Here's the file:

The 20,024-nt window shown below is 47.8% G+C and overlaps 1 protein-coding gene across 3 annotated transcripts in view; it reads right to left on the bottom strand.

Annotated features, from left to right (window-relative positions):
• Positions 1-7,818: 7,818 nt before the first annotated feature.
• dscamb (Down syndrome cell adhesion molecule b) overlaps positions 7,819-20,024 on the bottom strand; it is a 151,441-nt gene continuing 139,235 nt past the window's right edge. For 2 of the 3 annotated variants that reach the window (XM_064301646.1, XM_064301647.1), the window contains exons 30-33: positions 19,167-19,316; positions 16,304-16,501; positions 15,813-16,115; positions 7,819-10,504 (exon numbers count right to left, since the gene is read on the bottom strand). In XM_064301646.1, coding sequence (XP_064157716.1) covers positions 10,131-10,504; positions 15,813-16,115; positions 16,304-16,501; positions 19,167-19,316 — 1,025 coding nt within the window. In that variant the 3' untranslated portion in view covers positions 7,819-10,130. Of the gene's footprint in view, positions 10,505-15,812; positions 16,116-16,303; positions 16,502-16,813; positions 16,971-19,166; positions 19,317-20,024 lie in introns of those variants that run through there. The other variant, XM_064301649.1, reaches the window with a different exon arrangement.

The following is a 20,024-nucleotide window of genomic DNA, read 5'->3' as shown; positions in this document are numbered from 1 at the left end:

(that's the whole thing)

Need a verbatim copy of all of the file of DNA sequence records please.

The 20,024-nt window shown below is 47.8% G+C and overlaps 1 protein-coding gene across 3 annotated transcripts in view; it reads right to left on the bottom strand.

Annotated features, from left to right (window-relative positions):
• Positions 1-7,818: 7,818 nt before the first annotated feature.
• dscamb (Down syndrome cell adhesion molecule b) overlaps positions 7,819-20,024 on the bottom strand; it is a 151,441-nt gene continuing 139,235 nt past the window's right edge. For 2 of the 3 annotated variants that reach the window (XM_064301646.1, XM_064301647.1), the window contains exons 30-33: positions 19,167-19,316; positions 16,304-16,501; positions 15,813-16,115; positions 7,819-10,504 (exon numbers count right to left, since the gene is read on the bottom strand). In XM_064301646.1, coding sequence (XP_064157716.1) covers positions 10,131-10,504; positions 15,813-16,115; positions 16,304-16,501; positions 19,167-19,316 — 1,025 coding nt within the window. In that variant the 3' untranslated portion in view covers positions 7,819-10,130. Of the gene's footprint in view, positions 10,505-15,812; positions 16,116-16,303; positions 16,502-16,813; positions 16,971-19,166; positions 19,317-20,024 lie in introns of those variants that run through there. The other variant, XM_064301649.1, reaches the window with a different exon arrangement.

The following is a 20,024-nucleotide window of genomic DNA, read 5'->3' as shown; positions in this document are numbered from 1 at the left end: